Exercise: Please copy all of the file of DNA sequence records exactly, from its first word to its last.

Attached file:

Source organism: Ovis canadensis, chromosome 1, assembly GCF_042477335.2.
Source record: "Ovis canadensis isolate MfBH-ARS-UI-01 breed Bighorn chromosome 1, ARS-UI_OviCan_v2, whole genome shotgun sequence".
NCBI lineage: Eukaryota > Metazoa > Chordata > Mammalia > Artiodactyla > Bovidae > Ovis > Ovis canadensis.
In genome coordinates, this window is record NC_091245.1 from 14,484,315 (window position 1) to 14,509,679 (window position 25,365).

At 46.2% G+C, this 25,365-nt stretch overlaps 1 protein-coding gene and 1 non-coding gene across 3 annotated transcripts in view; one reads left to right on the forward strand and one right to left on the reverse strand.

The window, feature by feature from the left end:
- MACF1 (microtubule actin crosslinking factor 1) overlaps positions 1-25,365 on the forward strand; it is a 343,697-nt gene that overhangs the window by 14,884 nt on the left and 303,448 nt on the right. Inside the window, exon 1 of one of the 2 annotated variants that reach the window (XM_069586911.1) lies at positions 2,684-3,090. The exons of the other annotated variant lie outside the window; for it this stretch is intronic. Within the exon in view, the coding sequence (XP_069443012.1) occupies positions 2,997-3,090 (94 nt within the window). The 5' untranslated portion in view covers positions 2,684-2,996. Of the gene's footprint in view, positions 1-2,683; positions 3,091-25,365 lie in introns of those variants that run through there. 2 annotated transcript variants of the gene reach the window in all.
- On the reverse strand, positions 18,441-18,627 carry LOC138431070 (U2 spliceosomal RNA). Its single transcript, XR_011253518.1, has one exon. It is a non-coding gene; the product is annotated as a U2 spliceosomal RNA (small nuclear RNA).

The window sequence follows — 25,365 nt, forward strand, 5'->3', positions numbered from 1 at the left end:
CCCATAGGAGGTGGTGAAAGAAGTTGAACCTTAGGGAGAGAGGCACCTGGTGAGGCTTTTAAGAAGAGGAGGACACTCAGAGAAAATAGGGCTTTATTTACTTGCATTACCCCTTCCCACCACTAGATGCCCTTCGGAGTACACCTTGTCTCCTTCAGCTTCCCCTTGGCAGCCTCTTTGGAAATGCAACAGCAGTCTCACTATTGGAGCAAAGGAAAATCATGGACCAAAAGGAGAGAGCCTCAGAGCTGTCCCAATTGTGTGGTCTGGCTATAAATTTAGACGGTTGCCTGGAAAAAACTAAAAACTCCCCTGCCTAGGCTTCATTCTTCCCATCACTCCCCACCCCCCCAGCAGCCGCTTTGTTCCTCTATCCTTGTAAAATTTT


Source organism: Ovis canadensis, chromosome 1, assembly GCF_042477335.2.
Source record: "Ovis canadensis isolate MfBH-ARS-UI-01 breed Bighorn chromosome 1, ARS-UI_OviCan_v2, whole genome shotgun sequence".
NCBI lineage: Eukaryota > Metazoa > Chordata > Mammalia > Artiodactyla > Bovidae > Ovis > Ovis canadensis.
In genome coordinates, this window is record NC_091245.1 from 14,484,315 (window position 1) to 14,509,679 (window position 25,365).

At 46.2% G+C, this 25,365-nt stretch overlaps 1 protein-coding gene and 1 non-coding gene across 3 annotated transcripts in view; one reads left to right on the forward strand and one right to left on the reverse strand.

The window, feature by feature from the left end:
- MACF1 (microtubule actin crosslinking factor 1) overlaps positions 1-25,365 on the forward strand; it is a 343,697-nt gene that overhangs the window by 14,884 nt on the left and 303,448 nt on the right. Inside the window, exon 1 of one of the 2 annotated variants that reach the window (XM_069586911.1) lies at positions 2,684-3,090. The exons of the other annotated variant lie outside the window; for it this stretch is intronic. Within the exon in view, the coding sequence (XP_069443012.1) occupies positions 2,997-3,090 (94 nt within the window). The 5' untranslated portion in view covers positions 2,684-2,996. Of the gene's footprint in view, positions 1-2,683; positions 3,091-25,365 lie in introns of those variants that run through there. 2 annotated transcript variants of the gene reach the window in all.
- On the reverse strand, positions 18,441-18,627 carry LOC138431070 (U2 spliceosomal RNA). Its single transcript, XR_011253518.1, has one exon. It is a non-coding gene; the product is annotated as a U2 spliceosomal RNA (small nuclear RNA).

The window sequence follows — 25,365 nt, forward strand, 5'->3', positions numbered from 1 at the left end:
CCCATAGGAGGTGGTGAAAGAAGTTGAACCTTAGGGAGAGAGGCACCTGGTGAGGCTTTTAAGAAGAGGAGGACACTCAGAGAAAATAGGGCTTTATTTACTTGCATTACCCCTTCCCACCACTAGATGCCCTTCGGAGTACACCTTGTCTCCTTCAGCTTCCCCTTGGCAGCCTCTTTGGAAATGCAACAGCAGTCTCACTATTGGAGCAAAGGAAAATCATGGACCAAAAGGAGAGAGCCTCAGAGCTGTCCCAATTGTGTGGTCTGGCTATAAATTTAGACGGTTGCCTGGAAAAAACTAAAAACTCCCCTGCCTAGGCTTCATTCTTCCCATCACTCCCCACCCCCCCAGCAGCCGCTTTGTTCCTCTATCCTTGTAAAATTTT